“Group Buying” was an idea that first surfaced during the “dot com” boom and ultimately failed to build any momentum. The idea is again gaining popularity in the era of social media where scalability can be introduced as aggregation cost diminish on applications such as Facebook and Twitter.
Ditch the gatekeeper, axe the marketers, lose the spam.
My first reaction is to find the most unsavory business transactions today and eliminate all the unnecessary middle men and their costs, gateways, noise pollution, and inefficiencies.
Why can’t there be one cell phone store where I can buy anything for any mobile device? Why do I have to pay to use my credit card and pay to not use my credit card? Why am I still treated like a terrorist precisely when I am doing everything that I can to avoid terrorists?
There are some glimmers on the horizon.
Applications such as SocialBuy, Groupon, and Living Social, use their social media platforms that offer vouchers for steep discounts on a variety of goods, once a minimum threshold of consumers is reached. People have an economic incentive to promote products in their social network (on Facebook and Twitter) in order to reach those thresholds more rapidly and consistently.
Suppose the group buying experience could aggregate packages of products. Strategic products would then be aggregated as “A Network of Products” that together increase net value. Yes, you heard me…a ‘combination of products’ with Twitter followers. A zip car, a movie ticket, Segway rental, and a dinner coupon could be aggregated into an entertainment / shopping package.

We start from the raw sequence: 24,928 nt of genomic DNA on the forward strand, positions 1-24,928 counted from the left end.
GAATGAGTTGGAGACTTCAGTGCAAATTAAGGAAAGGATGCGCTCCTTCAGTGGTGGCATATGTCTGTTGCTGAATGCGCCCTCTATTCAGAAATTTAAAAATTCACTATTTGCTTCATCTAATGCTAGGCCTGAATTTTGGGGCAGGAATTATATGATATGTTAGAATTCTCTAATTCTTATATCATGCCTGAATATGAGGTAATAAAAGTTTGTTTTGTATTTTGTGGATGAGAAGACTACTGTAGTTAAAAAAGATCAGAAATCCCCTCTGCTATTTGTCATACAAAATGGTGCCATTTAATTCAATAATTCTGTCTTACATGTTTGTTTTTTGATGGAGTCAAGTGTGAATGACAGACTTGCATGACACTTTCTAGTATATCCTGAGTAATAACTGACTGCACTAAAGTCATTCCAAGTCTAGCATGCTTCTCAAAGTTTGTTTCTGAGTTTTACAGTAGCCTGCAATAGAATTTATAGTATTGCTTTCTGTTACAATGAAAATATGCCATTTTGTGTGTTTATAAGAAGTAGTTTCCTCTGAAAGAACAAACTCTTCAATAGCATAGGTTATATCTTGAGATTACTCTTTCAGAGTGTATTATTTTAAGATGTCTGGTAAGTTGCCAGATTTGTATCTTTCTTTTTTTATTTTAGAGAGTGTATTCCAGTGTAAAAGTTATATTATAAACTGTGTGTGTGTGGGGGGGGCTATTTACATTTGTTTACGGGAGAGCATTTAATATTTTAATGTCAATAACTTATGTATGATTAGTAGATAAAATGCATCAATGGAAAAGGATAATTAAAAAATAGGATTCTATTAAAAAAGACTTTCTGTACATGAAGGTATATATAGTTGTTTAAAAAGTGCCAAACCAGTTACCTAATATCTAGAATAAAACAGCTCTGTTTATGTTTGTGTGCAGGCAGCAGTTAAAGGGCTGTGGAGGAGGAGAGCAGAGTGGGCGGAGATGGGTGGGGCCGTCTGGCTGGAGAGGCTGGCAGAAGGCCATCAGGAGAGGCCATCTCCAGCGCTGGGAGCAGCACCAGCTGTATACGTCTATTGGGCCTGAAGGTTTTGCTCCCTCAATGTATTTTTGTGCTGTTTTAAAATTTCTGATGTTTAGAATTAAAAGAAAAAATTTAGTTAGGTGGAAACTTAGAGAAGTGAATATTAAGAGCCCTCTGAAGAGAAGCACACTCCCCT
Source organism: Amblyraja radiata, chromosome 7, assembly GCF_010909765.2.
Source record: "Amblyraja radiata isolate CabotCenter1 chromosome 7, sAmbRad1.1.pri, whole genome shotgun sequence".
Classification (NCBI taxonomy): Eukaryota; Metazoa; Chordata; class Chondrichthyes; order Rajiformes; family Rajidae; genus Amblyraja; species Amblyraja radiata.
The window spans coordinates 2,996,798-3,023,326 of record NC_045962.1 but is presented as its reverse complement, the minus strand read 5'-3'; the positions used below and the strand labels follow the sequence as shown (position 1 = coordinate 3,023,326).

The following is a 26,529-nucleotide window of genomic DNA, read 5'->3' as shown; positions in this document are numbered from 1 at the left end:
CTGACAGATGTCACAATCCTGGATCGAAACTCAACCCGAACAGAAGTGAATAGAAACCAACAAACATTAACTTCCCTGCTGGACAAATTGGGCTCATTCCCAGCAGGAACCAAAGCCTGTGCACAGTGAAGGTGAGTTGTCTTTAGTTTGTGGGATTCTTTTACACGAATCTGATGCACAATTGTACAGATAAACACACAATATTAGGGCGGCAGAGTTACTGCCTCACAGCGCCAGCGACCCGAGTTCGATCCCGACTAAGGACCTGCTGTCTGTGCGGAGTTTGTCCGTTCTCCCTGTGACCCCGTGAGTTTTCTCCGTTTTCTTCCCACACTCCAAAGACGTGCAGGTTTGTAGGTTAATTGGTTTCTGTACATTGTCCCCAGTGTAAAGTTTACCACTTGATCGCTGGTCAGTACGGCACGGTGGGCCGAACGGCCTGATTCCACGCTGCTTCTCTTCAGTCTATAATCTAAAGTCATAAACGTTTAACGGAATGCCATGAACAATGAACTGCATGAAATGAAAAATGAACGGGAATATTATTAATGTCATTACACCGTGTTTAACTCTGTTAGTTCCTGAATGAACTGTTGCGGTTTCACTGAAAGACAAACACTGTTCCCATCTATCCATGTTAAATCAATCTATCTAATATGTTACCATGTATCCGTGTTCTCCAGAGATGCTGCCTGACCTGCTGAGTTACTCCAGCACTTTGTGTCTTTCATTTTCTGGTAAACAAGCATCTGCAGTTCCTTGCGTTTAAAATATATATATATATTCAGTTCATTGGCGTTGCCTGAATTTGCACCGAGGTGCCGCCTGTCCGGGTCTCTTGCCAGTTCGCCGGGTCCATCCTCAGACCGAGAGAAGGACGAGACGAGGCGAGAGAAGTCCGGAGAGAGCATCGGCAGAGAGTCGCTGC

This is not so strange.
Apple’s enduring success is very much a model of commercial social aggregation. Nobody can compete with an iPhone without also offering iTunes, iMovie, iPad, and all the social trappings of the iStore. Perhaps Google, with its social commercial network can compete resulting in a duopoly. Group buying can empower the smaller players and bust monopolies in an infinite array of combinations.
Why not air travel?
The door-to-door travel time and social cost to fly between two small cities, say, 500 miles apart using commercial airlines is greater than just driving. There is no other alternative, sans high-speed rail, and the economic result is that the two cities remain small with very little new commerce or diffusion of new ideas that air travel benefits a region. People just don’t travel much between, say, Omaha NE and Cheyenne, WY.
Yet, small city pairs within 500 miles have strong extended family roots, migration patterns, and social network density. It would be relatively easy to offer Group Buying on a 20-25 seat private airplane for less than the cost of driving; and in 1/10 the time!
The travel package could include ground transportation, shopping coupons, and maybe even a A zip car, a movie ticket, Segway rental, and a dinner coupon could be aggregated into an entertainment / shopping package.
Every small city economic development agency in the country should be in this business of building social networks and matching them with product networks between other small city pairs…